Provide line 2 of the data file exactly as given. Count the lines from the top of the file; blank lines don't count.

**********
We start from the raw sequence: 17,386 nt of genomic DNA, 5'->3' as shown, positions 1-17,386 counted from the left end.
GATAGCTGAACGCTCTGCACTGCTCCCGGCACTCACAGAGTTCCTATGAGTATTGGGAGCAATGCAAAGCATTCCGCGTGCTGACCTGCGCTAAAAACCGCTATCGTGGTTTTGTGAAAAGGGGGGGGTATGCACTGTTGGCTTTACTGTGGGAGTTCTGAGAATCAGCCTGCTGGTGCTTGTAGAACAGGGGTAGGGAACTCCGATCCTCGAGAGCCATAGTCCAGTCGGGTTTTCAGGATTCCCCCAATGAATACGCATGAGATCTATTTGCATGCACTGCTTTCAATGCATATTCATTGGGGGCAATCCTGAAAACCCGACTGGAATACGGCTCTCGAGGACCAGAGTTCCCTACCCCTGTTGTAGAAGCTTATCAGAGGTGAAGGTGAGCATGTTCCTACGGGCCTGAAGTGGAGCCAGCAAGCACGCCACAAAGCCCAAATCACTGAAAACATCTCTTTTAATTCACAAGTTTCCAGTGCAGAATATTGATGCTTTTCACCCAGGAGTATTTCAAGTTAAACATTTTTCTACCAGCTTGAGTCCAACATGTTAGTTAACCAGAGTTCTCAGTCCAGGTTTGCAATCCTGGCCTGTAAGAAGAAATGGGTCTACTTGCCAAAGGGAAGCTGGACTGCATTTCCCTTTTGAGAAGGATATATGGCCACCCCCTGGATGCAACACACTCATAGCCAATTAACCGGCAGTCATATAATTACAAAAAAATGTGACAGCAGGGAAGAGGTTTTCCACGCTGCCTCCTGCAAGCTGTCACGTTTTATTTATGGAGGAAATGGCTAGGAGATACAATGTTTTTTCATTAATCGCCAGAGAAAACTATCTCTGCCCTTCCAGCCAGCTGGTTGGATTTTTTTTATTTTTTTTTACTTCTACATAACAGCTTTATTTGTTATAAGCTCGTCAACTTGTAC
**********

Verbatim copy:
GATAGCTGAACGCTCTGCACTGCTCCCGGCACTCACAGAGTTCCTATGAGTATTGGGAGCAATGCAAAGCATTCCGCGTGCTGACCTGCGCTAAAAACCGCTATCGTGGTTTTGTGAAAAGGGGGGGGTATGCACTGTTGGCTTTACTGTGGGAGTTCTGAGAATCAGCCTGCTGGTGCTTGTAGAACAGGGGTAGGGAACTCCGATCCTCGAGAGCCATAGTCCAGTCGGGTTTTCAGGATTCCCCCAATGAATACGCATGAGATCTATTTGCATGCACTGCTTTCAATGCATATTCATTGGGGGCAATCCTGAAAACCCGACTGGAATACGGCTCTCGAGGACCAGAGTTCCCTACCCCTGTTGTAGAAGCTTATCAGAGGTGAAGGTGAGCATGTTCCTACGGGCCTGAAGTGGAGCCAGCAAGCACGCCACAAAGCCCAAATCACTGAAAACATCTCTTTTAATTCACAAGTTTCCAGTGCAGAATATTGATGCTTTTCACCCAGGAGTATTTCAAGTTAAACATTTTTCTACCAGCTTGAGTCCAACATGTTAGTTAACCAGAGTTCTCAGTCCAGGTTTGCAATCCTGGCCTGTAAGAAGAAATGGGTCTACTTGCCAAAGGGAAGCTGGACTGCATTTCCCTTTTGAGAAGGATATATGGCCACCCCCTGGATGCAACACACTCATAGCCAATTAACCGGCAGTCATATAATTACAAAAAAATGTGACAGCAGGGAAGAGGTTTTCCACGCTGCCTCCTGCAAGCTGTCACGTTTTATTTATGGAGGAAATGGCTAGGAGATACAATGTTTTTTCATTAATCGCCAGAGAAAACTATCTCTGCCCTTCCAGCCAGCTGGTTGGATTTTTTTTATTTTTTTTTACTTCTACATAACAGCTTTATTTGTTATAAGCTCGTCAACTTGTAC